And I said have been doing this report for Corvo off road Sustainability in California. And he goes, wow, that would qualify for this. So I actually submitted this to them and made it way farther than I ever thought I would in the process with this group. But what was interesting about doing that report was and this is eight years ago or so. Now, before the boom and Overlanding and UTVs, there are million offroaders in California about of the population, and the average number of days people would be off roading was something like seven or eight.
[01:34:17.980] - Don Alexander
So the number of user days is phenomenal, right? That's huge. And, you know, that's probably close to double in the last eight years. So maybe from 7 million, it might be 1011 12 million by now. So it's a huge activity. But what was really interesting about this? And going back to Overlanders for a second, you talked about that culture. When you ask an Overlander, you're an off roader, right? They'll say, oh, no, we're not offroaders. We're Overlanders. They draw a distinction. Well, that's fine if you're an RV campground, but you're an off roader if you're going on public lands.
[01:34:59.260] - Don Alexander
Just like if your nature photographer or a rock climber driving on public lands to access areas you want to recreate in, you're an off roader, whether you like it or not, whether you're a Serio club member or anything else, you're still an off roader because you're off roading. What was interesting was just that fact that when you look at some of the statistics, like the same national forest used to do surveys, they hire College kids to survey how people use the forest. And obviously, being at a ski area, snow sports was by far the biggest use of the forest.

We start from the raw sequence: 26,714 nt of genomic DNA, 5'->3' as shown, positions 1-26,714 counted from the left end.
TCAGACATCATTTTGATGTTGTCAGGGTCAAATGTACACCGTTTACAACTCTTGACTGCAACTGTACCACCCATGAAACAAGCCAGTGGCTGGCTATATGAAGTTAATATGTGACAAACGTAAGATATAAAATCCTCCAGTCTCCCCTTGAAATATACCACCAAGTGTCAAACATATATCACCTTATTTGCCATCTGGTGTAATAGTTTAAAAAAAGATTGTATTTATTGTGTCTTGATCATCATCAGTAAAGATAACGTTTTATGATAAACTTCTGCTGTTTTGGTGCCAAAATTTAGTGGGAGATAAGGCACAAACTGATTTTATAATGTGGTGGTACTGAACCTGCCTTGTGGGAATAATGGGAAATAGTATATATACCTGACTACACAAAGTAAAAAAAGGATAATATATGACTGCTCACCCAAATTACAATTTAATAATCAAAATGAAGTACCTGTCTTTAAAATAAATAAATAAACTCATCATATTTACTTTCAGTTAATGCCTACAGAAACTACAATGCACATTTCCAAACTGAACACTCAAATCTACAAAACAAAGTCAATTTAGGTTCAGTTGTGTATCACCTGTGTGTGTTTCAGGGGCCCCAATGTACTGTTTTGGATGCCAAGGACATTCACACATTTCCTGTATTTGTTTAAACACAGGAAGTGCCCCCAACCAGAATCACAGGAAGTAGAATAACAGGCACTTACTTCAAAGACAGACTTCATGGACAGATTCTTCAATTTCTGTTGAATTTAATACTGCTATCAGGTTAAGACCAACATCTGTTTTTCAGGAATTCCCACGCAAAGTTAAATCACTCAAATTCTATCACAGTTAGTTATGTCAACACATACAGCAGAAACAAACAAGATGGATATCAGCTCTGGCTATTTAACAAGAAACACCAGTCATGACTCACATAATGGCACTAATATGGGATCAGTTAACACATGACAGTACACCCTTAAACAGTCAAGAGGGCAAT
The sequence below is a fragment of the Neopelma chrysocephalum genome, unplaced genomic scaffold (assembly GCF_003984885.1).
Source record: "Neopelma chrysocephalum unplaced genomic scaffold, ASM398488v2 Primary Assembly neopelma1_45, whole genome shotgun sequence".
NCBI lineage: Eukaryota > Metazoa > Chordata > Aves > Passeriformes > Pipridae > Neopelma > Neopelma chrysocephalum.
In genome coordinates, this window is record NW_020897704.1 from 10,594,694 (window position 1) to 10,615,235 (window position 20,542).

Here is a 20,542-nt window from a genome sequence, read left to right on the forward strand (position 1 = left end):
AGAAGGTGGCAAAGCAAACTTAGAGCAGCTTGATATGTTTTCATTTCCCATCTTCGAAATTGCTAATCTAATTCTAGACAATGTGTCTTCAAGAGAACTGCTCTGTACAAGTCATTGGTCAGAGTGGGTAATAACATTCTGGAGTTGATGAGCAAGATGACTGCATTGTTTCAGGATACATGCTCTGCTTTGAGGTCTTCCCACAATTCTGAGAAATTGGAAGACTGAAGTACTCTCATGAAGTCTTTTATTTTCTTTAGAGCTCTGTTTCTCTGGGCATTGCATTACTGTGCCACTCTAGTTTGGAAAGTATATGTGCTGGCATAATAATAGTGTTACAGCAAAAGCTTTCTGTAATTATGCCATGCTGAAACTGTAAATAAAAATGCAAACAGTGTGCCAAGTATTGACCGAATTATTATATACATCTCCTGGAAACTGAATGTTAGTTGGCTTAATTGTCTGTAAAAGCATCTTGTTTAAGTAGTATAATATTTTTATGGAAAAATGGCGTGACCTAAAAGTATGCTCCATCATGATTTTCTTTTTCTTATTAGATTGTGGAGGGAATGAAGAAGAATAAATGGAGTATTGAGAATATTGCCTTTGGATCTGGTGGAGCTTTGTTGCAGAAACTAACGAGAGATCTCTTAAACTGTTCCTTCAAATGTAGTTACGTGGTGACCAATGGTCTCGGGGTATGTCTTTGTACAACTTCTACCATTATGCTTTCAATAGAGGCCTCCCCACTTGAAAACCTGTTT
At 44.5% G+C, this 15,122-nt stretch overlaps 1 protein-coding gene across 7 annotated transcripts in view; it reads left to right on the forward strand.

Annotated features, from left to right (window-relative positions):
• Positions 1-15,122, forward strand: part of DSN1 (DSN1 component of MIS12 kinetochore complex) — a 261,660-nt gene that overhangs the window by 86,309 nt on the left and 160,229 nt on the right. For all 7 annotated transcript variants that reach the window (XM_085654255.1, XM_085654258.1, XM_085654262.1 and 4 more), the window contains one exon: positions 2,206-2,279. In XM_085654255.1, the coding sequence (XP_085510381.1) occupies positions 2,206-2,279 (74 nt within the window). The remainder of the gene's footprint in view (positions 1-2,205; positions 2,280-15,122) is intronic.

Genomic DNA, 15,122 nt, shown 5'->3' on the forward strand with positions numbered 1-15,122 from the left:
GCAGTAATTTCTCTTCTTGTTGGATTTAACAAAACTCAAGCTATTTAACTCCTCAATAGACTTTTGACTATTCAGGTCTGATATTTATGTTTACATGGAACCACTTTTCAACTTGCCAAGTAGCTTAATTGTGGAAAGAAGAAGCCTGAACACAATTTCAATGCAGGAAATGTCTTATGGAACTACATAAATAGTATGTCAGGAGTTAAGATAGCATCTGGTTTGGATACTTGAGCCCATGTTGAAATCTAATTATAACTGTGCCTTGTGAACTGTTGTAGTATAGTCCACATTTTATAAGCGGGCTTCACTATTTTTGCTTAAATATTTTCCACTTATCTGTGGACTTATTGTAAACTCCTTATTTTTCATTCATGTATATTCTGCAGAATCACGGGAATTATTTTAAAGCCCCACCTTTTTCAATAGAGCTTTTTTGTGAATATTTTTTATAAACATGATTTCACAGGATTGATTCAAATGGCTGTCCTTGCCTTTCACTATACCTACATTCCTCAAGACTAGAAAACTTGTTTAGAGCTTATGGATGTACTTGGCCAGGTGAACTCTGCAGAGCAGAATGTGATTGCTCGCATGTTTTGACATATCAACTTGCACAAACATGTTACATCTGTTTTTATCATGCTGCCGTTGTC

[01:35:37.620] - Don Alexander
But they broke it down into street legal off roading or four by four. And OHV, which referred at the time motorcycles and ATVs. And they were about equal just over ten percentage. So the total was about 21% of the usage. What they didn't take into account. They only asked the question of your primary reason for using the forest. Well, there's a lot of skiers that are offroaders a lot of snowboarders that are off rotors. You're going to say, well, I'm here for the skiing or snowboarding.
[01:36:10.160] - Don Alexander
There's a lot of people that are taking their Subarus out in the forest for a picnic, for nature photography or exploring old mines or whatever.
[01:36:19.200] - Big Rich Klein
Getting their mountain bikes out there. Whatever.
[01:36:21.530] - Don Alexander
Yeah. Exactly. Or hiking or whatever. But they're still using the roads. So if you really look at that, it's probably more like 50% to 60% of the people using the forests are going off road and motorized vehicles. So it's way, way bigger than people realize. And that isn't taken into account. It's not taken into account like the state. The state OHV fund comes from green sticker fees, and they have a formula for California gas tax. Some of that gas tax goes into the OHV funds, but they don't take into account the street legal vehicles.
[01:37:03.100] - Don Alexander